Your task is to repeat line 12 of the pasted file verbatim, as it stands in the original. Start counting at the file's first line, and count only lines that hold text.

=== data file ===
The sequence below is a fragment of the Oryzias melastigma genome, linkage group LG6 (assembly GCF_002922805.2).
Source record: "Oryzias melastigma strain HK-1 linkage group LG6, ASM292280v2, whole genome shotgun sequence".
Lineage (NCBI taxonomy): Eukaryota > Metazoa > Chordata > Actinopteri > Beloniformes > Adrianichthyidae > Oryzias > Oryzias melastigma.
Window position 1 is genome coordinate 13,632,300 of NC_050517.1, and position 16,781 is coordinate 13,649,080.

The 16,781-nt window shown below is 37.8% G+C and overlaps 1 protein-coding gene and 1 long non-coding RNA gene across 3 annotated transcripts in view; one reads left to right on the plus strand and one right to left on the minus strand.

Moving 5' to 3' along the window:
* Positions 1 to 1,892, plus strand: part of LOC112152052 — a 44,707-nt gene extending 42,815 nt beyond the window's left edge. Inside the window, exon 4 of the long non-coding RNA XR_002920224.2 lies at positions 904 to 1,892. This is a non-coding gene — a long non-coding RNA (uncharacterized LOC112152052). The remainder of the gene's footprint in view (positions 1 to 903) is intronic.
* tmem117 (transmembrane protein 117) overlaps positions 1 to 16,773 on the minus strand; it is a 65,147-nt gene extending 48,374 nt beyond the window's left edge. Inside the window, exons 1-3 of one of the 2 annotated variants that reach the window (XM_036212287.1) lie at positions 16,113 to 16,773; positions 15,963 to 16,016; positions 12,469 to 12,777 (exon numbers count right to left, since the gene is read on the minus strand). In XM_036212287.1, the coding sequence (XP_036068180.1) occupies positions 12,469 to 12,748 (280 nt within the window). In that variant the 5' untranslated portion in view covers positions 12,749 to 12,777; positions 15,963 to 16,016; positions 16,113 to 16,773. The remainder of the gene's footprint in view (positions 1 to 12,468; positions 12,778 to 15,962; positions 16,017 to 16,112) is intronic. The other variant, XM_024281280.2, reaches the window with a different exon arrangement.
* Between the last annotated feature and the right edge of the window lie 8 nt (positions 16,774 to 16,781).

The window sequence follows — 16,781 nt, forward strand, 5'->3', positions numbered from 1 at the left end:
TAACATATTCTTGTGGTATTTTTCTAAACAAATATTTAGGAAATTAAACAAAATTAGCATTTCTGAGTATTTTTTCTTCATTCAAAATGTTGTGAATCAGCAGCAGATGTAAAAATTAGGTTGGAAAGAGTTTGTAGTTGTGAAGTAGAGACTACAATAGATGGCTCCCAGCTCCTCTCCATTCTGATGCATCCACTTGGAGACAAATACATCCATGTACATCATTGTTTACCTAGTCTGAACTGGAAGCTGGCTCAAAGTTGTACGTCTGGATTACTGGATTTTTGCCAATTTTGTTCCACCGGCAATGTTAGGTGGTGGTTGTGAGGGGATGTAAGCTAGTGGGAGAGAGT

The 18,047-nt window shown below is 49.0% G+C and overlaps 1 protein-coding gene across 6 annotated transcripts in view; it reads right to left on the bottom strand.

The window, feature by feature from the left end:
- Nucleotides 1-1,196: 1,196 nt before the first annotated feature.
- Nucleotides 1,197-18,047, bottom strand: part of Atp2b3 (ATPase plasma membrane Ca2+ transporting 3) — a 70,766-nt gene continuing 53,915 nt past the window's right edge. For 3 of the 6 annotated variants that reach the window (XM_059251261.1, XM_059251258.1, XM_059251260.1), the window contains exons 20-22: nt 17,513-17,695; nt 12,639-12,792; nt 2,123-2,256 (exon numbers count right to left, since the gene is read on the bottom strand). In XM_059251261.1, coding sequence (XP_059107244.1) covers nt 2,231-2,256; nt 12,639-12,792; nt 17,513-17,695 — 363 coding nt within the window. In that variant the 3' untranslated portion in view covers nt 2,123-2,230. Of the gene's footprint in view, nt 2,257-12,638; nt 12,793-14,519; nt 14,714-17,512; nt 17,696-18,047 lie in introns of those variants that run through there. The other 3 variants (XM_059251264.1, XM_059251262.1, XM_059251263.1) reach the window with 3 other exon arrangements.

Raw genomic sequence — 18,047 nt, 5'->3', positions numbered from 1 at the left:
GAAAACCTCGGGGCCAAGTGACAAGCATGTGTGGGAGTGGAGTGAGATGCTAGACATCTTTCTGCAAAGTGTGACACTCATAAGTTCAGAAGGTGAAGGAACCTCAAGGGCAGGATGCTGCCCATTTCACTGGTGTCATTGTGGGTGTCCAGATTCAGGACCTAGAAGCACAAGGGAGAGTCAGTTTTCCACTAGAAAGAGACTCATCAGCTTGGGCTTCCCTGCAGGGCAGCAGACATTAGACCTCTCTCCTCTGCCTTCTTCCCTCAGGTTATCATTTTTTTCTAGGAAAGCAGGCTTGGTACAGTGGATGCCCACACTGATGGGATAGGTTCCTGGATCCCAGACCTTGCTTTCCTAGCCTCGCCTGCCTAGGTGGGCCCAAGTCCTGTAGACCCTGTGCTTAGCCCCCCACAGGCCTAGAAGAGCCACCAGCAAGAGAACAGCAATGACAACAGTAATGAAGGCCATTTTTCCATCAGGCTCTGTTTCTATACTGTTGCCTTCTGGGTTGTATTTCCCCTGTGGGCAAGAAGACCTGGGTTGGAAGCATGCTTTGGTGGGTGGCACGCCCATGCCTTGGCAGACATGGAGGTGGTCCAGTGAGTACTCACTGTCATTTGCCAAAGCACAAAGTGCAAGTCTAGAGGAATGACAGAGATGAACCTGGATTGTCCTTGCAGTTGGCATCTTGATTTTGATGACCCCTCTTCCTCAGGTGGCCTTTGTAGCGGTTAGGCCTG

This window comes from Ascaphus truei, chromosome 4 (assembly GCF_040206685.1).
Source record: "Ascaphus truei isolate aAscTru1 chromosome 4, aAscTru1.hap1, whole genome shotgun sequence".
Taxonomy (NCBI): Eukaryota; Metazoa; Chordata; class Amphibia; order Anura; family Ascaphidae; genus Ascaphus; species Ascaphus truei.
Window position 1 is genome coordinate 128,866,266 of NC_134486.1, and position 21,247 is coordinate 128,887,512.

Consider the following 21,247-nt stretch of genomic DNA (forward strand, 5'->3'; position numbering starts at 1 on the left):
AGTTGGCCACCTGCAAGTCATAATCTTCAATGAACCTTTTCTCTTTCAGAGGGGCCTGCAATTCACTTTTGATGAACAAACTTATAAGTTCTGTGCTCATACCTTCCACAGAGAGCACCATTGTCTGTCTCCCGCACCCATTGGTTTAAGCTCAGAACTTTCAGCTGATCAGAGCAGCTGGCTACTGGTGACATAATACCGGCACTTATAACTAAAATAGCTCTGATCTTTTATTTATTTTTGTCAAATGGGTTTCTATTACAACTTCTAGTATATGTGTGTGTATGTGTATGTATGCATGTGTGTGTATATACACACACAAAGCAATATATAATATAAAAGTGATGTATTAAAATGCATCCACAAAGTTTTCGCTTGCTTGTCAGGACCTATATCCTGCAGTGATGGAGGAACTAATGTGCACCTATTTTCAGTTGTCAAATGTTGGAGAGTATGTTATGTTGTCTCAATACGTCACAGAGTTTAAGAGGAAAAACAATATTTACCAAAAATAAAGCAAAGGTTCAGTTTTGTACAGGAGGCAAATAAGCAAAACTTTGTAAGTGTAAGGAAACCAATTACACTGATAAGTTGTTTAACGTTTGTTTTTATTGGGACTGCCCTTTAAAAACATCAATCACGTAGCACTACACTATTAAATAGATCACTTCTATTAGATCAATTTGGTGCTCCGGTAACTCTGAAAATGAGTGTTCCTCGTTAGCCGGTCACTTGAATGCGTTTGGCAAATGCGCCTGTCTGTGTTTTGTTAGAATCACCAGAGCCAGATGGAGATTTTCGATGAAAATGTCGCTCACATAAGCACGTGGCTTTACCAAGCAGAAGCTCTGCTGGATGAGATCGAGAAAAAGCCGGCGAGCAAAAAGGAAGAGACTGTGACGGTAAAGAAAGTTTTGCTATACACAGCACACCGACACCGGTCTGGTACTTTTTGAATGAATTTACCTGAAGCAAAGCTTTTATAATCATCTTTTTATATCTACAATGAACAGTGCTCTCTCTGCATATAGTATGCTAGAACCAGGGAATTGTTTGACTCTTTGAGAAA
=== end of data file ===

The 18,047-nt window shown below is 49.0% G+C and overlaps 1 protein-coding gene across 6 annotated transcripts in view; it reads right to left on the bottom strand.